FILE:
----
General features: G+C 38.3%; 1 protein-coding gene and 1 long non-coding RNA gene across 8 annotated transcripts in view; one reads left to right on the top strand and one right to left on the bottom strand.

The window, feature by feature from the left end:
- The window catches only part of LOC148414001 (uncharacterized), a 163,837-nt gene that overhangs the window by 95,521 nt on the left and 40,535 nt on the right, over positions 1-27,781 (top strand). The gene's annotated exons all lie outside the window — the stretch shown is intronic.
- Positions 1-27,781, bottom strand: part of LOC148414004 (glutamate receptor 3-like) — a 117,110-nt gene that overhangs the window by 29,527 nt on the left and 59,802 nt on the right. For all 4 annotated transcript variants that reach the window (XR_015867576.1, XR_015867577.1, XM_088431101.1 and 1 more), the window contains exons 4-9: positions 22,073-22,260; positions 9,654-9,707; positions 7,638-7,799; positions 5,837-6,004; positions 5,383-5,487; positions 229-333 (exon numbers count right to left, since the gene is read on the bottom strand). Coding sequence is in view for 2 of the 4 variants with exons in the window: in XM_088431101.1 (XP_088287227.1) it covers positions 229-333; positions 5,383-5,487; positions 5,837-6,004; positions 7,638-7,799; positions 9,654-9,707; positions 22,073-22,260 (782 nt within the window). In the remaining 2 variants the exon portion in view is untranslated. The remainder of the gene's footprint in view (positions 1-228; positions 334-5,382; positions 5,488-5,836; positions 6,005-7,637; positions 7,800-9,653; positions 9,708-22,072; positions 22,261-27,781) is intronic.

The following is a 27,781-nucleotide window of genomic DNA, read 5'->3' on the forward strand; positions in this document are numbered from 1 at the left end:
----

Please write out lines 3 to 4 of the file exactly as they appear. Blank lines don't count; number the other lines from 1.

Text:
- The window catches only part of LOC148414001 (uncharacterized), a 163,837-nt gene that overhangs the window by 95,521 nt on the left and 40,535 nt on the right, over positions 1-27,781 (top strand). The gene's annotated exons all lie outside the window — the stretch shown is intronic.
- Positions 1-27,781, bottom strand: part of LOC148414004 (glutamate receptor 3-like) — a 117,110-nt gene that overhangs the window by 29,527 nt on the left and 59,802 nt on the right. For all 4 annotated transcript variants that reach the window (XR_015867576.1, XR_015867577.1, XM_088431101.1 and 1 more), the window contains exons 4-9: positions 22,073-22,260; positions 9,654-9,707; positions 7,638-7,799; positions 5,837-6,004; positions 5,383-5,487; positions 229-333 (exon numbers count right to left, since the gene is read on the bottom strand). Coding sequence is in view for 2 of the 4 variants with exons in the window: in XM_088431101.1 (XP_088287227.1) it covers positions 229-333; positions 5,383-5,487; positions 5,837-6,004; positions 7,638-7,799; positions 9,654-9,707; positions 22,073-22,260 (782 nt within the window). In the remaining 2 variants the exon portion in view is untranslated. The remainder of the gene's footprint in view (positions 1-228; positions 334-5,382; positions 5,488-5,836; positions 6,005-7,637; positions 7,800-9,653; positions 9,708-22,072; positions 22,261-27,781) is intronic.